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"The resultant haircut on SBI's assets will likely show a substantial impact. Our scenario analysis concludes that SBI can absorb haircuts of up to 50-55 per cent, while maintaining a common equity Tier 1 ratio of above 9.5 per cent at the end of March 2019," it said in a report.
Such a common equity Tier 1 ratio would give the bank some buffer above the minimum regulatory requirement of 8.6 per cent by March 2019, it said.
The scenario analysis assumes about 35-40 per cent of the bank's non-performing assets (NPAs) are resolved under the various resolution processes in the next two financial years, it said.
The report said that SBI is exposed to swings in its credit costs (loan-loss provisions), as it continues to provide for a large stock of problem assets and newly recognised NPAs.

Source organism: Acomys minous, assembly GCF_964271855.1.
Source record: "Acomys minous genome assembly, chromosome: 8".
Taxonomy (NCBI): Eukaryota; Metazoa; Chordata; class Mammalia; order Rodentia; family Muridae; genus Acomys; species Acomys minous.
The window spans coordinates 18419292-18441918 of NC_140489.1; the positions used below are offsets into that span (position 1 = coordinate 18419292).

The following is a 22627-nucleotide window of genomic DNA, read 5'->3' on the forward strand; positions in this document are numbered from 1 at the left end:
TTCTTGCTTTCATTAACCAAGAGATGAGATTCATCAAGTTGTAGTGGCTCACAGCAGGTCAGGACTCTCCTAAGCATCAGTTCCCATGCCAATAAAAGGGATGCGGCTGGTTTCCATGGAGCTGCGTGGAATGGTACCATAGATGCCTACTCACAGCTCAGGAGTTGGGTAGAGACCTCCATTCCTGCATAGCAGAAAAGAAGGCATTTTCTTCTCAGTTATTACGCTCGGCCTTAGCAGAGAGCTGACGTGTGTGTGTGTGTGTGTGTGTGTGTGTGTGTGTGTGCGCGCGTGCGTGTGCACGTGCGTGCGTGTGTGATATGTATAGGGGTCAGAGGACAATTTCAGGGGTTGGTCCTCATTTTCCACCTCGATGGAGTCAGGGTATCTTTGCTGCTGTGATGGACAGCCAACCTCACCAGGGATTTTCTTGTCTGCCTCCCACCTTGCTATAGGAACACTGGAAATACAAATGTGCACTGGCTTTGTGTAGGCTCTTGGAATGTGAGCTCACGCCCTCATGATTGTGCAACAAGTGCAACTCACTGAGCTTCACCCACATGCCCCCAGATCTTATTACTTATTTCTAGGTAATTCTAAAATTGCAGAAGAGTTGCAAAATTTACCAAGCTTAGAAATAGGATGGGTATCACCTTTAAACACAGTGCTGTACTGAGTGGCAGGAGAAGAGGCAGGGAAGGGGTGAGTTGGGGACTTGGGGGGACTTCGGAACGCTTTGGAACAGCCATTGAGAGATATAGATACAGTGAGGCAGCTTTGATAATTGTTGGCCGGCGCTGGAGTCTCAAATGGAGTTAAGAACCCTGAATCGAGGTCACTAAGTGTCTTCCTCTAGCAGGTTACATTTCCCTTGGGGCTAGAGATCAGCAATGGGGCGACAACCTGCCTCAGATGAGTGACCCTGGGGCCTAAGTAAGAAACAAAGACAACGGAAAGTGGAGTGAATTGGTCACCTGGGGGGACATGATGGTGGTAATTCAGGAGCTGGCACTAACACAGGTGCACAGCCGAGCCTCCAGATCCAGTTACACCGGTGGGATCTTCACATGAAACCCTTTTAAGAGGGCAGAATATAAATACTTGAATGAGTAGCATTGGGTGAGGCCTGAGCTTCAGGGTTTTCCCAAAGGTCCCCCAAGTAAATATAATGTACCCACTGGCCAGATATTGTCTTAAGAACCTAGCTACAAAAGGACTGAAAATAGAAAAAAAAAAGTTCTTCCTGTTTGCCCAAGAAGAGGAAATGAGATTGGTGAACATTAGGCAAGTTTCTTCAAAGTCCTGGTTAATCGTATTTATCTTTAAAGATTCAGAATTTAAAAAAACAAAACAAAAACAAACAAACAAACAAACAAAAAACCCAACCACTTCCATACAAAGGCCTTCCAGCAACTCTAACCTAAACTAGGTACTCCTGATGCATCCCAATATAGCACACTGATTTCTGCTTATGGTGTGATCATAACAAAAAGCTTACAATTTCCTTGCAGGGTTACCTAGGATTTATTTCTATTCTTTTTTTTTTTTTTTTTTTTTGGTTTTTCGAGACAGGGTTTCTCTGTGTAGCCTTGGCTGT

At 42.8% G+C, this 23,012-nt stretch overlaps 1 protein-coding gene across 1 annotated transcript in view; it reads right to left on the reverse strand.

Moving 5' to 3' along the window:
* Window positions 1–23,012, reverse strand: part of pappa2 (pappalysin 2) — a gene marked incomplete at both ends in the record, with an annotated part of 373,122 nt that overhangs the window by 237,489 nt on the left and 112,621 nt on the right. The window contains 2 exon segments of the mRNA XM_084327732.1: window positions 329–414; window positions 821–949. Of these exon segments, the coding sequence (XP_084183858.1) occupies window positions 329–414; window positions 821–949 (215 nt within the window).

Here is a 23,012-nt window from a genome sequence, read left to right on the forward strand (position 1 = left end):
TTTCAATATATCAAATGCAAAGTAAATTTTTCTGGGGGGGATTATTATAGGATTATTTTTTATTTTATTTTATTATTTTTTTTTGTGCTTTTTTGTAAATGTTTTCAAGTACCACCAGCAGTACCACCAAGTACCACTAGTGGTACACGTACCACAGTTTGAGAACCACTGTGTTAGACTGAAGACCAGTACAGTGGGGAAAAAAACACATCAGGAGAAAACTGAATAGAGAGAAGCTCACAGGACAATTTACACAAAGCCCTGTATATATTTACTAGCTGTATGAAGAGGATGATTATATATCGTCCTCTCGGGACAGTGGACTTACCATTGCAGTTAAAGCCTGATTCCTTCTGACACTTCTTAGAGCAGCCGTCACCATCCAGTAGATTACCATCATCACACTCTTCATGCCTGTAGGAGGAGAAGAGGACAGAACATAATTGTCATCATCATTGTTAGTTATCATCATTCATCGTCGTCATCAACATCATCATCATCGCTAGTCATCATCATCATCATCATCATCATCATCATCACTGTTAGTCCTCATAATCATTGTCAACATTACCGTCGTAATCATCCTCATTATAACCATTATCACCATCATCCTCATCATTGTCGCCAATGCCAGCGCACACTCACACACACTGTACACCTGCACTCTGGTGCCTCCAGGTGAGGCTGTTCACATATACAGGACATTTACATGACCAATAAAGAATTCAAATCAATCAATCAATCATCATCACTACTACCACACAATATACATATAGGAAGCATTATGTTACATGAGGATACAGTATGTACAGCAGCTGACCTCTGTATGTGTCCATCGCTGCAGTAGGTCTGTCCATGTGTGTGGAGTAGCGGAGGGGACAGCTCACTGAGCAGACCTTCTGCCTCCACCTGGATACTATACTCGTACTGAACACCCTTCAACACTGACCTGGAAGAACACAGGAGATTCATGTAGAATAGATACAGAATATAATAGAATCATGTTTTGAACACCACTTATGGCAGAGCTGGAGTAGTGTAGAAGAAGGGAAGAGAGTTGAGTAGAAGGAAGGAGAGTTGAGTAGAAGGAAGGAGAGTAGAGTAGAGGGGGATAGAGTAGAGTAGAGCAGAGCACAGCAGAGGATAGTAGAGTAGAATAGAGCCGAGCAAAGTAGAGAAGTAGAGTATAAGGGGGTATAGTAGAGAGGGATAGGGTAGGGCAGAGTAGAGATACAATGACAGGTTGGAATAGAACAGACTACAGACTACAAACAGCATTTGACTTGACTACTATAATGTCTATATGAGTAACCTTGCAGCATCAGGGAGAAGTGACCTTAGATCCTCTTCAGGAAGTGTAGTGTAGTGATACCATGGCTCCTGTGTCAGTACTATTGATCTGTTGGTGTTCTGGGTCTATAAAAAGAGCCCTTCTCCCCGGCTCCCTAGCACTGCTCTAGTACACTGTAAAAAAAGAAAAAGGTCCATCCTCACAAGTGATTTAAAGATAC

The substantial increase in SBI's NPAs after the merger with its associate banks, uneven adjustments of the economy to recent financial disruptions, and current regulatory efforts to resolve problem accounts, will result in negative pressure on the bank's credit costs.
It also pointed out that a 50 basis points change in SBI's credit costs as a percentage of gross loans will have a 30 basis points impact on its return on assets (ROA).
"On an annualised basis, the bank reported credit costs of 2.6 per cent of gross loans and an ROA of 0.4 per cent in the quarter ended June 2017," it said.